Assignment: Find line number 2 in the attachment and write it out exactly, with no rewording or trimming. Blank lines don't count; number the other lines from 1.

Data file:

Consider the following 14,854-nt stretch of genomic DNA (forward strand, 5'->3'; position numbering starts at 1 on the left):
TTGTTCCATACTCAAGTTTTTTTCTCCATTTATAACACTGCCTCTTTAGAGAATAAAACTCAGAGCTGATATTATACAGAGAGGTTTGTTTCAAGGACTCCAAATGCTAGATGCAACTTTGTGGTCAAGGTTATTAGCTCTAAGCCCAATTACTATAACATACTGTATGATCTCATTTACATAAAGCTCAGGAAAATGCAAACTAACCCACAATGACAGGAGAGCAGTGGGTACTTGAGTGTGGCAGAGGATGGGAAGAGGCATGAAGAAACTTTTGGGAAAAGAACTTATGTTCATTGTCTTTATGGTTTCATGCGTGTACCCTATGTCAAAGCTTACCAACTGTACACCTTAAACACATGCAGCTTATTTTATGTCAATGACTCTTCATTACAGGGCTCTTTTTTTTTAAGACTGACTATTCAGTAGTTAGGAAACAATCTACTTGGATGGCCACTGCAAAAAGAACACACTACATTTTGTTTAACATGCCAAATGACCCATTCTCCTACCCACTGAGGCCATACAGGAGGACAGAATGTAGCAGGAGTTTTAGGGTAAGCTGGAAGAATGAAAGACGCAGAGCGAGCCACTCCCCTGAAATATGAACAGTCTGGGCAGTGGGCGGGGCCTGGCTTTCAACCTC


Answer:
TTGTTCCATACTCAAGTTTTTTTCTCCATTTATAACACTGCCTCTTTAGAGAATAAAACTCAGAGCTGATATTATACAGAGAGGTTTGTTTCAAGGACTCCAAATGCTAGATGCAACTTTGTGGTCAAGGTTATTAGCTCTAAGCCCAATTACTATAACATACTGTATGATCTCATTTACATAAAGCTCAGGAAAATGCAAACTAACCCACAATGACAGGAGAGCAGTGGGTACTTGAGTGTGGCAGAGGATGGGAAGAGGCATGAAGAAACTTTTGGGAAAAGAACTTATGTTCATTGTCTTTATGGTTTCATGCGTGTACCCTATGTCAAAGCTTACCAACTGTACACCTTAAACACATGCAGCTTATTTTATGTCAATGACTCTTCATTACAGGGCTCTTTTTTTTTAAGACTGACTATTCAGTAGTTAGGAAACAATCTACTTGGATGGCCACTGCAAAAAGAACACACTACATTTTGTTTAACATGCCAAATGACCCATTCTCCTACCCACTGAGGCCATACAGGAGGACAGAATGTAGCAGGAGTTTTAGGGTAAGCTGGAAGAATGAAAGACGCAGAGCGAGCCACTCCCCTGAAATATGAACAGTCTGGGCAGTGGGCGGGGCCTGGCTTTCAACCTC